Scrapping the Polar Sea stopped while lawmakers search for budgetary icebreaker
Source: Seattle Times
THE Seattle-based Coast Guard icebreaker Polar Sea was headed for the scrap heap on Monday, but persistent lawmakers from Washington and Alaska blocked the path toward demolition.
Nothing is certain about rebuilding the 399-foot Polar Sea, but the United States lacks the heavy ice-breaking capacity needed to protect national interests in the Arctic or Antarctica.
The U.S. must make the investments necessary to ensure the equipment and vessels are appropriate to the hazardous conditions, and changing economic and national-defense issues in the region.
At present the Coast Guard has one operational icebreaker, the Healy, a medium icebreaker outfitted for scientific research. The crew of the Healy received a commendation for its help to deliver fuel to Nome, Alaska, in January.
The Coast Guard's only heavy icebreaker, the Polar Star, is being overhauled in Seattle.
U.S. Sens. Maria Cantwell, D-Wash., Mark Begich, D-Alaska, and Lisa Murkowski, R-Alaska, and U.S. Rep. Rick Larsen, D-Lake Stevens, had all leaned on the Coast Guard to hold demolition of the Polar Sea until all options for refurbishing it were exhausted.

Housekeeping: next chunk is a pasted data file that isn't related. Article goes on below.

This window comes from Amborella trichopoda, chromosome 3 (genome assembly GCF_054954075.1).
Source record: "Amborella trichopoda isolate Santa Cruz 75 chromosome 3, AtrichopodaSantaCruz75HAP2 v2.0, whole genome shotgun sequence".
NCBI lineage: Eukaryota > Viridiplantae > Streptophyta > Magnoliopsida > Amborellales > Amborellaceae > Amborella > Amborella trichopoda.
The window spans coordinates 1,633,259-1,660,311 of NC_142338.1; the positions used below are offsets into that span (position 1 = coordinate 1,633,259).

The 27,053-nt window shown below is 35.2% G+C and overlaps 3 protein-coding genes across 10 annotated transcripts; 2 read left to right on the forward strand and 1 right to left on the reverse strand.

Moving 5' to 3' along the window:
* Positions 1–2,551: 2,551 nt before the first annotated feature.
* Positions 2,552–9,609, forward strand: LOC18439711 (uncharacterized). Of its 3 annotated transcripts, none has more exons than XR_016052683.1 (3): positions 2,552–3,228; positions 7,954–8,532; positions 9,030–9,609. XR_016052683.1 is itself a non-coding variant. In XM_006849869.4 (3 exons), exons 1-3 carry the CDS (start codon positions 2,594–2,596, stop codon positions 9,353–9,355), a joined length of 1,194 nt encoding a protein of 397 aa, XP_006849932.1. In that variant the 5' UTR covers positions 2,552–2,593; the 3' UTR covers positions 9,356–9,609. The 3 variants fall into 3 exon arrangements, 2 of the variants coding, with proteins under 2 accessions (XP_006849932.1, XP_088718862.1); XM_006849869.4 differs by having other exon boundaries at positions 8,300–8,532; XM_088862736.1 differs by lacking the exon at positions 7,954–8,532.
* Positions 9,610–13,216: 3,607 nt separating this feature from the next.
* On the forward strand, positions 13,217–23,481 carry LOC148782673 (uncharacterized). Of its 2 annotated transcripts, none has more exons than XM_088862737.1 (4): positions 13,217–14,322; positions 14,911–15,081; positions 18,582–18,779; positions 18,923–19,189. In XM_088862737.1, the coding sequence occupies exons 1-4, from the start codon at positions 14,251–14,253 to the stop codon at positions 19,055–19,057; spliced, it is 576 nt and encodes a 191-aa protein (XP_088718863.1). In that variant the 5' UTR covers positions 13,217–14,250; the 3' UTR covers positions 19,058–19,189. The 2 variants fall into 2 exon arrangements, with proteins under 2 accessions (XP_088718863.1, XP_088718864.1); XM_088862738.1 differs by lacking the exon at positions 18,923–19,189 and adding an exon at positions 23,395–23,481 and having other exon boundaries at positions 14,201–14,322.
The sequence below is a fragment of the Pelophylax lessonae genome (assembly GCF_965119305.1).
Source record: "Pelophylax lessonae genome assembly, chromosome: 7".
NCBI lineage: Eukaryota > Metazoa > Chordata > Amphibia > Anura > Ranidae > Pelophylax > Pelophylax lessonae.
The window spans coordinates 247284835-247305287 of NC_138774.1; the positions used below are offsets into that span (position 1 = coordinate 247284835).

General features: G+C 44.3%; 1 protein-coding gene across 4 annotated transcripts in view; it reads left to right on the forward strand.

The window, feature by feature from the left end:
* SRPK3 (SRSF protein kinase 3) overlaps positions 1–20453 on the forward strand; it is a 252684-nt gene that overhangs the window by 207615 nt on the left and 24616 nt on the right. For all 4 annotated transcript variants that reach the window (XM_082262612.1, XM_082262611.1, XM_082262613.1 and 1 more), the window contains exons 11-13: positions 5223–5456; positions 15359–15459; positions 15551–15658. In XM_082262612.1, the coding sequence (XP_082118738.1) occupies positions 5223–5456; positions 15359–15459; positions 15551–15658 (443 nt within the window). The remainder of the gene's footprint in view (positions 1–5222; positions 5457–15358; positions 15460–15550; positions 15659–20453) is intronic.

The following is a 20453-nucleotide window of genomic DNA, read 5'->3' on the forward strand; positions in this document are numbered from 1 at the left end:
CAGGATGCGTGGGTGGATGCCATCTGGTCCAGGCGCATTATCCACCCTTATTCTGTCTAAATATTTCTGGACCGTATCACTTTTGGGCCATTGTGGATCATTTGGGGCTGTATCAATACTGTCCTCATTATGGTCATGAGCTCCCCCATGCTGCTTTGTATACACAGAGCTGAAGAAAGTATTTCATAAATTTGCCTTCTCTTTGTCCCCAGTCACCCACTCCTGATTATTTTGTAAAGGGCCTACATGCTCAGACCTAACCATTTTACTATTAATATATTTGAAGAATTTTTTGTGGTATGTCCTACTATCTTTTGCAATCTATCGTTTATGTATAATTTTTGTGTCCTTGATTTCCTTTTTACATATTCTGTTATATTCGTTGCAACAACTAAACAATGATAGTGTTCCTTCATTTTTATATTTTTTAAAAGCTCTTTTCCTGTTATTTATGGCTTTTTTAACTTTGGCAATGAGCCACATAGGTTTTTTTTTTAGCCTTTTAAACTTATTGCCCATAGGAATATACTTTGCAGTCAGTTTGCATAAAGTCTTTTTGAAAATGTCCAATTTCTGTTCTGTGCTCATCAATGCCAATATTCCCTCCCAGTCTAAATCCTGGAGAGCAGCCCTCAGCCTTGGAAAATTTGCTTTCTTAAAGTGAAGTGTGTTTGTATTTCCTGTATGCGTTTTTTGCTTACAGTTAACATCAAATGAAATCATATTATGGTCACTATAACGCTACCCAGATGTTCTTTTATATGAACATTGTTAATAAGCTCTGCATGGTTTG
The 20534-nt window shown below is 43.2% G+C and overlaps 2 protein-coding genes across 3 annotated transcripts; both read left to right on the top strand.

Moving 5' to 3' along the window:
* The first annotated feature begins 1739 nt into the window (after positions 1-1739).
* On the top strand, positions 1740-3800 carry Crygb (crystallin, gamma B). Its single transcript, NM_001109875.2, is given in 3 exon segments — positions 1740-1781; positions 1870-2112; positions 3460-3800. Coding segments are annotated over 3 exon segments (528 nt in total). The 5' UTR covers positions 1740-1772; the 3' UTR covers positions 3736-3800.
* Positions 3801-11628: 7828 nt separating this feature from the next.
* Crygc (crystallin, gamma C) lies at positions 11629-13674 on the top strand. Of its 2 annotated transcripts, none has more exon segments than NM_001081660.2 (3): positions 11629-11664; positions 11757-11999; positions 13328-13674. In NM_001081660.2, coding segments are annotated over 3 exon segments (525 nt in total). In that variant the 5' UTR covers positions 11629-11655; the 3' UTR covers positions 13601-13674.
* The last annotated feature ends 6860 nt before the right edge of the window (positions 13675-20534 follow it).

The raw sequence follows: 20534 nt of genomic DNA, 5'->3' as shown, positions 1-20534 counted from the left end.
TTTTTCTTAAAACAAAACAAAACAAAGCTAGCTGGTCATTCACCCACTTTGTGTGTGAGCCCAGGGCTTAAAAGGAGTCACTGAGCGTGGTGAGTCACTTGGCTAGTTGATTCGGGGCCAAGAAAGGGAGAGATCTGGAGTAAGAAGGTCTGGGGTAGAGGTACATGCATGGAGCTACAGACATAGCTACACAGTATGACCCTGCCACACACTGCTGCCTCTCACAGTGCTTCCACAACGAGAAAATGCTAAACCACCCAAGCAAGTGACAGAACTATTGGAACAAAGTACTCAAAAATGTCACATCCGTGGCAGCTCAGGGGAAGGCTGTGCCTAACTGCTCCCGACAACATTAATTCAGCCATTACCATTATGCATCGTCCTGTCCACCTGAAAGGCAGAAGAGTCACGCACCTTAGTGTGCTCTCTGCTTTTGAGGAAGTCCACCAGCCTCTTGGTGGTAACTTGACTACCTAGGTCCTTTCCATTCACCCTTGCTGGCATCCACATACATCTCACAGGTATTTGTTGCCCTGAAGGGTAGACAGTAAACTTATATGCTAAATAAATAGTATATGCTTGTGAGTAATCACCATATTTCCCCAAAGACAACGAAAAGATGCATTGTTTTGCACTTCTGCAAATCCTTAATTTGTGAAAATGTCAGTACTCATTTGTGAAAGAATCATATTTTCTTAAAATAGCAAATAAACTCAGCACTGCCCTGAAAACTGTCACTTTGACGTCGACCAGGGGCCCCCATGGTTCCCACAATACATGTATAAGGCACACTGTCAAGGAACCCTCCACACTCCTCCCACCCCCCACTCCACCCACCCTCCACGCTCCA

Last week, Adm. Robert J. Papp Jr., the Coast Guard's top official, agreed the icebreaker would not be dismantled until all funding options were examined. The ship's hull, the most costly and time-consuming part to build, is reported in sound condition.
Local officials with Vigor Industrial in Seattle, which has worked on both the Polar Star and Polar Sea, put the cost of a new icebreaker at $800 million to $1 billion; the work takes a decade.
Refurbishing the Polar Sea would trim costs and time. Not scrapping the icebreaker preserves an option, as lawmakers and the Coast Guard look for money.
"We are glad the Coast Guard has agreed to postpone the scrapping of the valuable icebreaker," Cantwell said. "This is good news for Washington shipbuilding jobs and for America's ice-breaking capability."
The potential boon to local employment is a definite plus, but those jobs also represent a concerted response to a gaping hole in the nation's ability to represent its interests in the Arctic and Antarctica.
Now the U.S. relies on others, and that is a serious failure to manage our own security and commercial responsibilities.
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